Traditional screed generally consists of either a 1:3 or 1:4 cement to sand ratio which complies with BS 8204-1.It can be mixed with polypropylene fibres (PPF) for reinforcement or in some cases a D49 metal mesh is used instead of the PPF as reinforcement.

Generally, traditional screed dries at 1mm per day up to 40mm and anything thicker than 40mm dries at 0.5mm a day. Foot traffic – 24-48 hours. There are also additives that can be used to increase the drying time of the screed such TekcemTekscreed resulting in full traffic after 7 days. This allows other floor finishes being applied onto the screed sooner.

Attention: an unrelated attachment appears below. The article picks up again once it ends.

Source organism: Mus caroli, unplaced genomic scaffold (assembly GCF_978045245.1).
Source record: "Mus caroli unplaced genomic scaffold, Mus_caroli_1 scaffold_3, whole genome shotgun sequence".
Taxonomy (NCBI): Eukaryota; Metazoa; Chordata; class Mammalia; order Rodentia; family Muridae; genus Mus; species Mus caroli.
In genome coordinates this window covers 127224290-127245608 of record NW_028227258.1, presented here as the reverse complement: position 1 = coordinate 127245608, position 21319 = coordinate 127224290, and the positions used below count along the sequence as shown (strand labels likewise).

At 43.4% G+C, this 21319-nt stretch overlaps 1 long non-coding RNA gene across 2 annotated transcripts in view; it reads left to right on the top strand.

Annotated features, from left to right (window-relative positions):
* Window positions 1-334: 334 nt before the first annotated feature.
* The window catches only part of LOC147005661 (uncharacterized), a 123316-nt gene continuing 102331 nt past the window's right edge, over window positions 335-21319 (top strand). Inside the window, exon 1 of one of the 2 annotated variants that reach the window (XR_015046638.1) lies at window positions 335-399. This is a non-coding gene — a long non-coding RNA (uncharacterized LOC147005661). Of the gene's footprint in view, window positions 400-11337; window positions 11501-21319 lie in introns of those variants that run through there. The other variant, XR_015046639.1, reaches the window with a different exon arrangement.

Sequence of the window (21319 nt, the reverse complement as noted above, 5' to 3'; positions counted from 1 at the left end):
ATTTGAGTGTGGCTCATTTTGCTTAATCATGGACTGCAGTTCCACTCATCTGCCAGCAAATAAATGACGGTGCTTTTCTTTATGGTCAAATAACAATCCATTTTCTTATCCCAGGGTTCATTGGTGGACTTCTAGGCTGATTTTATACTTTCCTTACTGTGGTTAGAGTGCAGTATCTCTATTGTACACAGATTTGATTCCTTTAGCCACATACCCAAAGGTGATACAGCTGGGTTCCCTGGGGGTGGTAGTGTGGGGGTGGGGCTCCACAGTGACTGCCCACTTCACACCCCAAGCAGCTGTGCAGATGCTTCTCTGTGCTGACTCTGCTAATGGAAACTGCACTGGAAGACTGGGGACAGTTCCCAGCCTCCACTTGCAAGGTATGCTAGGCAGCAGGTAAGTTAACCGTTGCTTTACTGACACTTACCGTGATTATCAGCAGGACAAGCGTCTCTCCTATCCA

Traditional screed can be applied in many variations:


Floating Screed

Floating is screed is most commonly used in residential properties as the screed is applied on top of a layer of thermal/acoustic insulation. The insulation is usually applied on to the DPM. Minimum thickness 75mm and 65mm is acceptable for domestic housing.


Bonded Screed

The screed layer is fully bonded to the substrate using a bonding agent or a primer. It is most commonly used in areas that will experience heavy loading. 25mm-40mm – can go up to 200mm


Unbonded Screed

The screed layer is not bonded to the base, but instead it is applied to a Damp-Proof Membrane (DPM) or polythene, separating the screed from the concrete. 50mm-70mm – can go up to 200mm


Modified Screed (UFH)

This type of screed is applied over underfloor heating systems. 55mm – 200mm